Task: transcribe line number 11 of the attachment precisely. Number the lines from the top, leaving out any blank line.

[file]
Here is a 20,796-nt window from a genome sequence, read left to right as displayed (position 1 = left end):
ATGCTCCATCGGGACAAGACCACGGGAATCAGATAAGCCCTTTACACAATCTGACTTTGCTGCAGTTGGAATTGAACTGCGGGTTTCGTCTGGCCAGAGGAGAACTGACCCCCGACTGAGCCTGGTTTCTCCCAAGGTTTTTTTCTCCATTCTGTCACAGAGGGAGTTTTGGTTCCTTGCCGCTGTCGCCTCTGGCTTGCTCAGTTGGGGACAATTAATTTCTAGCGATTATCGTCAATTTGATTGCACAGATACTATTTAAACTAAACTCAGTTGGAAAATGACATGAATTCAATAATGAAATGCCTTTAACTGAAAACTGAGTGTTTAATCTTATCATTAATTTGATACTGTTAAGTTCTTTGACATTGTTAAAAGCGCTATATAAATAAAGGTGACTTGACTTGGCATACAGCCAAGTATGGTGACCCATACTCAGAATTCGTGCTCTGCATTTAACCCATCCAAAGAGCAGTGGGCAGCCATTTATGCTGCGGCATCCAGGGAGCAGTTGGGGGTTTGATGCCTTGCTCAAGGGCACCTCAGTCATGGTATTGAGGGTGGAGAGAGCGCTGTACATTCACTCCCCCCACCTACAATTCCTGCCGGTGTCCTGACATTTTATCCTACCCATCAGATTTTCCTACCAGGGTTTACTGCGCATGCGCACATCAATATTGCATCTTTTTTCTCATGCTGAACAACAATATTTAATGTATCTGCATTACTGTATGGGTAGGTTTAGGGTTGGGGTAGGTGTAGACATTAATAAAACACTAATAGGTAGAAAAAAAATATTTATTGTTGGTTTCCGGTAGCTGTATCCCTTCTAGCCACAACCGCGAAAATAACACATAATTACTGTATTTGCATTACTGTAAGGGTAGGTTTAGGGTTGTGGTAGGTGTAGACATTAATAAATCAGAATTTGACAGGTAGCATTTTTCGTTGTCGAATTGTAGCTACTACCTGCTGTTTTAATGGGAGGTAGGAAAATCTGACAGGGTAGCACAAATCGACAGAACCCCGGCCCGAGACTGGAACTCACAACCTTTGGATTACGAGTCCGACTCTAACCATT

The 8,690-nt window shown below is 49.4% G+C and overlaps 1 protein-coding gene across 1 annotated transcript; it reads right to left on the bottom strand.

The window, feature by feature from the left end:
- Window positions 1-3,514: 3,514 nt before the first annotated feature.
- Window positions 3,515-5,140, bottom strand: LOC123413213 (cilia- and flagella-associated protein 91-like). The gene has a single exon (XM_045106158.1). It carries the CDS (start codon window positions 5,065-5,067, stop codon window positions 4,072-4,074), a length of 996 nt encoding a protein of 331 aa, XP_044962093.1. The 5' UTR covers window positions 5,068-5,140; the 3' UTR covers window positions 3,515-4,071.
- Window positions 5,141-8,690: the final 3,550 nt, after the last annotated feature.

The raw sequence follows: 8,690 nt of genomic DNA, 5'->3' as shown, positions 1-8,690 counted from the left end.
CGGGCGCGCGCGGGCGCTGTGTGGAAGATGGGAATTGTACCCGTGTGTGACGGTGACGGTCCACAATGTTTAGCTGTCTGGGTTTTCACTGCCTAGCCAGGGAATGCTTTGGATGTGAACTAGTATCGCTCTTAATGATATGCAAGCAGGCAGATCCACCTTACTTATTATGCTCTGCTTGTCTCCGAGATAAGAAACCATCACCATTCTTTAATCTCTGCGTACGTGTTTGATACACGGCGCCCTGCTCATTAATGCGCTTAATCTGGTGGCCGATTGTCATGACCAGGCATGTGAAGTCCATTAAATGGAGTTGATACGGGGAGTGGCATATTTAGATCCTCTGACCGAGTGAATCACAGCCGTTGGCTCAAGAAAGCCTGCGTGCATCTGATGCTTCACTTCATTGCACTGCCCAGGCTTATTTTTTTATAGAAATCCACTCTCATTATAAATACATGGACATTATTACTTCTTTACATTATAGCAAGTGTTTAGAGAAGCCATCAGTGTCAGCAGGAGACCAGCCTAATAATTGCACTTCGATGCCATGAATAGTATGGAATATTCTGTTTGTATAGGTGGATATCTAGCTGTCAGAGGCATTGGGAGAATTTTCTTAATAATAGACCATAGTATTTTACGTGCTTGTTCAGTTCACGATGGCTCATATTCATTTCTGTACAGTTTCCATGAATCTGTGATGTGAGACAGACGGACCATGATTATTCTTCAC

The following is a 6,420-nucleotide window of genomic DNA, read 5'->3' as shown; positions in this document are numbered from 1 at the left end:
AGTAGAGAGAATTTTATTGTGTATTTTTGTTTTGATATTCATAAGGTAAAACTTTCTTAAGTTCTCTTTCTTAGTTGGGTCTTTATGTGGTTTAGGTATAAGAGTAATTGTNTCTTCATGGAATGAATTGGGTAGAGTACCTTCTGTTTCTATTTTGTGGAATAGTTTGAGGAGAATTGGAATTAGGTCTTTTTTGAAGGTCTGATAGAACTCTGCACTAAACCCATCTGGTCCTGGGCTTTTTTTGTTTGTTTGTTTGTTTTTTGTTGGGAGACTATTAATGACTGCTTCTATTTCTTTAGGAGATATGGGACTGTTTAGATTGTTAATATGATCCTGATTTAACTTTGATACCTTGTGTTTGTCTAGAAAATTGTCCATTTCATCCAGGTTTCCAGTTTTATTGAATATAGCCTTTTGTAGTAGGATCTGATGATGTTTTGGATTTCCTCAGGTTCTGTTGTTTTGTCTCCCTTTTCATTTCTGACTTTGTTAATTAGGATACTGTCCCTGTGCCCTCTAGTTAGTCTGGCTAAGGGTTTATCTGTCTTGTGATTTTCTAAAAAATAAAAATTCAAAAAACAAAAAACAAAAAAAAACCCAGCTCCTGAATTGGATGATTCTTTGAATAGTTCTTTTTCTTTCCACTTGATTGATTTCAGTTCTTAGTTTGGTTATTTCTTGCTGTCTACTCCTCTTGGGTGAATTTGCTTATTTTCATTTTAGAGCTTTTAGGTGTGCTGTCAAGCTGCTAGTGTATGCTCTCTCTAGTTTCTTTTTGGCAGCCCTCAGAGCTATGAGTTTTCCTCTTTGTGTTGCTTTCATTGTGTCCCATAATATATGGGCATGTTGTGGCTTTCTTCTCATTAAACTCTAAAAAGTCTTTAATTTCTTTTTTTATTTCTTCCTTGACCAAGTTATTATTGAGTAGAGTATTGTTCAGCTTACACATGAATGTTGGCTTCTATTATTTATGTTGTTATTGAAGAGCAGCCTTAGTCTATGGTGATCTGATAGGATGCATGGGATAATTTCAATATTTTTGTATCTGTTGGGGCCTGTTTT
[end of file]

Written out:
AGTAGAGAGAATTTTATTGTGTATTTTTGTTTTGATATTCATAAGGTAAAACTTTCTTAAGTTCTCTTTCTTAGTTGGGTCTTTATGTGGTTTAGGTATAAGAGTAATTGTNTCTTCATGGAATGAATTGGGTAGAGTACCTTCTGTTTCTATTTTGTGGAATAGTTTGAGGAGAATTGGAATTAGGTCTTTTTTGAAGGTCTGATAGAACTCTGCACTAAACCCATCTGGTCCTGGGCTTTTTTTGTTTGTTTGTTTGTTTTTTGTTGGGAGACTATTAATGACTGCTTCTATTTCTTTAGGAGATATGGGACTGTTTAGATTGTTAATATGATCCTGATTTAACTTTGATACCTTGTGTTTGTCTAGAAAATTGTCCATTTCATCCAGGTTTCCAGTTTTATTGAATATAGCCTTTTGTAGTAGGATCTGATGATGTTTTGGATTTCCTCAGGTTCTGTTGTTTTGTCTCCCTTTTCATTTCTGACTTTGTTAATTAGGATACTGTCCCTGTGCCCTCTAGTTAGTCTGGCTAAGGGTTTATCTGTCTTGTGATTTTCTAAAAAATAAAAATTCAAAAAACAAAAAACAAAAAAAAACCCAGCTCCTGAATTGGATGATTCTTTGAATAGTTCTTTTTCTTTCCACTTGATTGATTTCAGTTCTTAGTTTGGTTATTTCTTGCTGTCTACTCCTCTTGGGTGAATTTGCTTATTTTCATTTTAGAGCTTTTAGGTGTGCTGTCAAGCTGCTAGTGTATGCTCTCTCTAGTTTCTTTTTGGCAGCCCTCAGAGCTATGAGTTTTCCTCTTTGTGTTGCTTTCATTGTGTCCCATAATATATGGGCATGTTGTGGCTTTCTTCTCATTAAACTCTAAAAAGTCTTTAATTTCTTTTTTTATTTCTTCCTTGACCAAGTTATTATTGAGTAGAGTATTGTTCAGCTTACACATGAATGTTGGCTTCTATTATTTATGTTGTTATTGAAGAGCAGCCTTAGTCTATGGTGATCTGATAGGATGCATGGGATAATTTCAATATTTTTGTATCTGTTGGGGCCTGTTTT